Payday loans have proven to be more than a little controversial in recent times. As that ethically questionable sector fades out, new businesses are emerging to provide affordable, short-term, responsibly-lent credit.
150sec spoke to Alan Campbell, founder of UK-based Salad Money to find out how short-term finance is on track to become more ethical.
Rise & fall of payday lenders
The UK had seen a steep rise in payday lending following the 2008 financial crisis. The industry boomed over the following decade but it has been far from ethical. Campbell classes these payday loan companies as “extortionate”, charging consumers an average APR of 1250%.
Campbell founded Debt Hacker in 2017 – a non-profit with the objective of helping ordinary people fight back against exploitative, high-cost lending.
“We took on the payday lending giants like Wonga, QuickQuid, Sunny and Lending Stream – and we’re winning the battle”, he explained. At the end of last month, QuickQuid closed its UK operation, following on from Wonga’s collapse last year.
“Payday lenders are just part of a wider problem of financial exclusion”Alan Campbell, founder of Salad Money
Through his work with Debt Hacker, Campbell learnt of the terrible plight of payday borrowers. “Payday lenders are just part of a wider problem of financial exclusion”, he claims.
His finding was that the whole industry is geared towards irresponsible lending. This leads to people ending up in scenarios where they over-borrow.
“Credit scores unfairly penalise people on the basis of incomplete and inaccurate data”Alan Campbell, founder of Salad Money
Compounding matters further, Campbell identified issues in the credit rating system. He maintains that “credit scores unfairly penalise people on the basis of incomplete and inaccurate data”.
The Glaswegian entrepreneur’s desire to set up an ethical alternative coincided with the arrival of a new trend: Open banking.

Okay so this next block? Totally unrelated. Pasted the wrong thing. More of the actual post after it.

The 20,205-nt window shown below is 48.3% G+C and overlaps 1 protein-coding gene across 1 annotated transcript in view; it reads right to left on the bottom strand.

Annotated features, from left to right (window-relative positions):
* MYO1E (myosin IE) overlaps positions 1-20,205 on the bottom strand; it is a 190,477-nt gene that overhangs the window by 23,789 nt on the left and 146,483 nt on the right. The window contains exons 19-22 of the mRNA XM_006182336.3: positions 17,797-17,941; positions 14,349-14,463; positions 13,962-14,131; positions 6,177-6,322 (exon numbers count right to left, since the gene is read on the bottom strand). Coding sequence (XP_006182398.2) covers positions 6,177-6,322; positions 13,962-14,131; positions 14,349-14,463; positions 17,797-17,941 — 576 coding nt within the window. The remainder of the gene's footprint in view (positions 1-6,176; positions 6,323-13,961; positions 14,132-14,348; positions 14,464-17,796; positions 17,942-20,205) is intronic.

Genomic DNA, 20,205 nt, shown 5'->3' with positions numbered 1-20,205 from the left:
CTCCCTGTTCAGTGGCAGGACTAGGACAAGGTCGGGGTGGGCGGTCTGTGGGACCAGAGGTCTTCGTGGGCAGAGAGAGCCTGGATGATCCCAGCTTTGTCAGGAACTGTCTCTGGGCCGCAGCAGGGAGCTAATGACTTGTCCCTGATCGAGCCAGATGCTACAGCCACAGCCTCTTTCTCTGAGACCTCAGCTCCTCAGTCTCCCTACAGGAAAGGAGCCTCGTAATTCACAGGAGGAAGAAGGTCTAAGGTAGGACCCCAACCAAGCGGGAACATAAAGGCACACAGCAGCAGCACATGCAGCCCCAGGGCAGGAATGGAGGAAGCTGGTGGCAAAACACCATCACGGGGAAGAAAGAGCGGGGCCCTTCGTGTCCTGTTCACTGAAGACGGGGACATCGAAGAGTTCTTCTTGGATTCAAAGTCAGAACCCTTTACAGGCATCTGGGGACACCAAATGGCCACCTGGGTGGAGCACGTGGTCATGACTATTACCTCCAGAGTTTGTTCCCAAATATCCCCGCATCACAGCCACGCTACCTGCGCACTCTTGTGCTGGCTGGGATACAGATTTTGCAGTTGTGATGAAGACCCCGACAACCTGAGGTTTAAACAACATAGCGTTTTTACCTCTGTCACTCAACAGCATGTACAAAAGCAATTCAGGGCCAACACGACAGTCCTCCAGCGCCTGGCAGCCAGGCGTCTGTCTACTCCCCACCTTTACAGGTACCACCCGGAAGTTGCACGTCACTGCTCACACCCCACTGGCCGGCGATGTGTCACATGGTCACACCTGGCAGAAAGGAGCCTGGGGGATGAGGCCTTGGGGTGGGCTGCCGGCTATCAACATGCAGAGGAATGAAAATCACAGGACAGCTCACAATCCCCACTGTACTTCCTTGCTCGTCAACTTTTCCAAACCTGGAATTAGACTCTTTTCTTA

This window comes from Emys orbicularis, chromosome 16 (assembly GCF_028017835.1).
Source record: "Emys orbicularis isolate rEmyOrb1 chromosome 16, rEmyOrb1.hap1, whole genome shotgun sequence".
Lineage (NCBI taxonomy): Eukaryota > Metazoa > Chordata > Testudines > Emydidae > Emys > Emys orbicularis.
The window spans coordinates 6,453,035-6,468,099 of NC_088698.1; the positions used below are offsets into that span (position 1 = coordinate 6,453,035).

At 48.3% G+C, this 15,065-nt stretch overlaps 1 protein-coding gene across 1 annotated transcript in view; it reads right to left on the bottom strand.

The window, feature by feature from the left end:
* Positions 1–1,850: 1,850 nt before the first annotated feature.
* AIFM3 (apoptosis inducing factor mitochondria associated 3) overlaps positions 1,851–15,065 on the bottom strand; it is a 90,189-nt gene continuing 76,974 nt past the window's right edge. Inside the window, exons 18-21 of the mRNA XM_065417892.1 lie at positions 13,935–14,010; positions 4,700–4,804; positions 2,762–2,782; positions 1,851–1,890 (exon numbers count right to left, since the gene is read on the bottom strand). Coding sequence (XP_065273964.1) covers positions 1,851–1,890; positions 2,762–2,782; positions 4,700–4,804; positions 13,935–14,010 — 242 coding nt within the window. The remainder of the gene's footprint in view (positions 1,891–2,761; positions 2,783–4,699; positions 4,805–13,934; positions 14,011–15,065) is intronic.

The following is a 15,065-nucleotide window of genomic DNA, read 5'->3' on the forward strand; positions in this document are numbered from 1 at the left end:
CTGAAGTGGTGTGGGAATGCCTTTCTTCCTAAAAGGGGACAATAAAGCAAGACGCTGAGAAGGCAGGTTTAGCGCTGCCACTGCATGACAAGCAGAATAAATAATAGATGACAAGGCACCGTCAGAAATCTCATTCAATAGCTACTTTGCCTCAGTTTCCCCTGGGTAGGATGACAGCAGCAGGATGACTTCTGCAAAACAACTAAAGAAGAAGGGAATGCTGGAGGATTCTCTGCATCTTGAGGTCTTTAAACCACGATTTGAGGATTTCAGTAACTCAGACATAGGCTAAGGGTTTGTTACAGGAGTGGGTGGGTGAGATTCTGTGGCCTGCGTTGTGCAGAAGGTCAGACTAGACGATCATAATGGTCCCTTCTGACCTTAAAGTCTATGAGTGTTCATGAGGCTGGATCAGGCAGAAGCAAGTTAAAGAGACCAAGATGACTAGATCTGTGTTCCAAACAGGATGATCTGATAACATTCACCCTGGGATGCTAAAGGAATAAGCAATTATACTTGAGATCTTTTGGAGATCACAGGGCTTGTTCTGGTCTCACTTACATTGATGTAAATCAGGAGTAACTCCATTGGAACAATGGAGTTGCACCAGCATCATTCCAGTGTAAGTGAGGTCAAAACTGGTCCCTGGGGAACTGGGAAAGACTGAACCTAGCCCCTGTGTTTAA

Open banking allows third-party members to access financial information and aims to benefit the consumer through improved services. It provides people with a fuller picture of their finances, empowering them to make better financial decisions.
Against this backdrop, Campbell founded Salad Money – whose motto is ‘fair lending for everyone’. Through this fintech venture, the company founder has set out to tackle the credit rating system which he finds to be “anachronistic, discriminatory and punitive”.
The fintech startup is circumventing the credit reference agencies entirely. Instead, it uses open banking and AI to tackle financial exclusion with what it claims to be a fairer and more accurate model for assessing risk.
Advances in computer learning now facilitate a greater understanding of a customer’s full financial position based on their income, spending and debt obligations, Campbell believes.
Expanding across UK
At the moment, the service has focused on employees of the UK’s National Health Service (NHS). Salad Money’s offering commenced in May with an initial pilot via Mersey Care NHS Foundation Trust. Since then, the offering is being expanded across the UK.
Campbell maintains that no other lender can match the ethical credentials of Salad Money. The company claim interest rates comparable to mainstream credit.
Although a for-profit business, it claims in part to be a social enterprise. A minimum of 50% of profits is reinvested back into the business. Additionally, a Public Responsibility Oversight Board has been established to provide oversight and transparency. Ultimately, the aspiration is that the business will be owned by borrowers rather than shareholders.
The era of payday loans was a miserable one for those that had the misfortune to access them. With that business model in decline, it’s encouraging to see a more ethical form of lending emerge.
As for Salad Money itself, the Glaswegian is confident that the company will disrupt the lending market. The overarching goal is to have loan affordability and risk assessed with the inclusion rather than exclusion of hard-working people.